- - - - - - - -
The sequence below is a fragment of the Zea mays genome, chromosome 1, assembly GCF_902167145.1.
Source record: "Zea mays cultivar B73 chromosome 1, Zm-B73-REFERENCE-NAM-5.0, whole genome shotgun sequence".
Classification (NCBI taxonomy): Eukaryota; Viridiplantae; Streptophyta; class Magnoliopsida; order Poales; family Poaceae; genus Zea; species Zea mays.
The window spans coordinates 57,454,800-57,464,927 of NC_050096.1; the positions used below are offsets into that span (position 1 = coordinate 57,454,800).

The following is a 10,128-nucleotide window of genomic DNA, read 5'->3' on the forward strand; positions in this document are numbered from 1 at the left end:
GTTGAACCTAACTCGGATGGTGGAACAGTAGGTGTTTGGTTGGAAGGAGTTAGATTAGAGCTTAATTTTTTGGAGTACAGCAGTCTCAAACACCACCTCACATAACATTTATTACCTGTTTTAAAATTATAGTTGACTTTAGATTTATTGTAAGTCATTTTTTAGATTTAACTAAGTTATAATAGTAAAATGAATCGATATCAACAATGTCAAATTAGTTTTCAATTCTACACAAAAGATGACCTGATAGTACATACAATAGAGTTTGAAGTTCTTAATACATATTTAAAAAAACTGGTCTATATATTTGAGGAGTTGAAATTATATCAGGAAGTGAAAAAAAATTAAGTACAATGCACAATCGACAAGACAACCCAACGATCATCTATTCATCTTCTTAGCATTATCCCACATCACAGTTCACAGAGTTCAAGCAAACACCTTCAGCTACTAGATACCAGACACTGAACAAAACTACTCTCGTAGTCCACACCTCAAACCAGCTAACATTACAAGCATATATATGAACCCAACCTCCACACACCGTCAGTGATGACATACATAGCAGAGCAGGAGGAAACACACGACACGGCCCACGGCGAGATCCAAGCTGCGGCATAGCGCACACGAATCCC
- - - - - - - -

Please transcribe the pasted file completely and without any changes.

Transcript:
The sequence below is a fragment of the Zea mays genome, chromosome 1, assembly GCF_902167145.1.
Source record: "Zea mays cultivar B73 chromosome 1, Zm-B73-REFERENCE-NAM-5.0, whole genome shotgun sequence".
Classification (NCBI taxonomy): Eukaryota; Viridiplantae; Streptophyta; class Magnoliopsida; order Poales; family Poaceae; genus Zea; species Zea mays.
The window spans coordinates 57,454,800-57,464,927 of NC_050096.1; the positions used below are offsets into that span (position 1 = coordinate 57,454,800).

The following is a 10,128-nucleotide window of genomic DNA, read 5'->3' on the forward strand; positions in this document are numbered from 1 at the left end:
GTTGAACCTAACTCGGATGGTGGAACAGTAGGTGTTTGGTTGGAAGGAGTTAGATTAGAGCTTAATTTTTTGGAGTACAGCAGTCTCAAACACCACCTCACATAACATTTATTACCTGTTTTAAAATTATAGTTGACTTTAGATTTATTGTAAGTCATTTTTTAGATTTAACTAAGTTATAATAGTAAAATGAATCGATATCAACAATGTCAAATTAGTTTTCAATTCTACACAAAAGATGACCTGATAGTACATACAATAGAGTTTGAAGTTCTTAATACATATTTAAAAAAACTGGTCTATATATTTGAGGAGTTGAAATTATATCAGGAAGTGAAAAAAAATTAAGTACAATGCACAATCGACAAGACAACCCAACGATCATCTATTCATCTTCTTAGCATTATCCCACATCACAGTTCACAGAGTTCAAGCAAACACCTTCAGCTACTAGATACCAGACACTGAACAAAACTACTCTCGTAGTCCACACCTCAAACCAGCTAACATTACAAGCATATATATGAACCCAACCTCCACACACCGTCAGTGATGACATACATAGCAGAGCAGGAGGAAACACACGACACGGCCCACGGCGAGATCCAAGCTGCGGCATAGCGCACACGAATCCC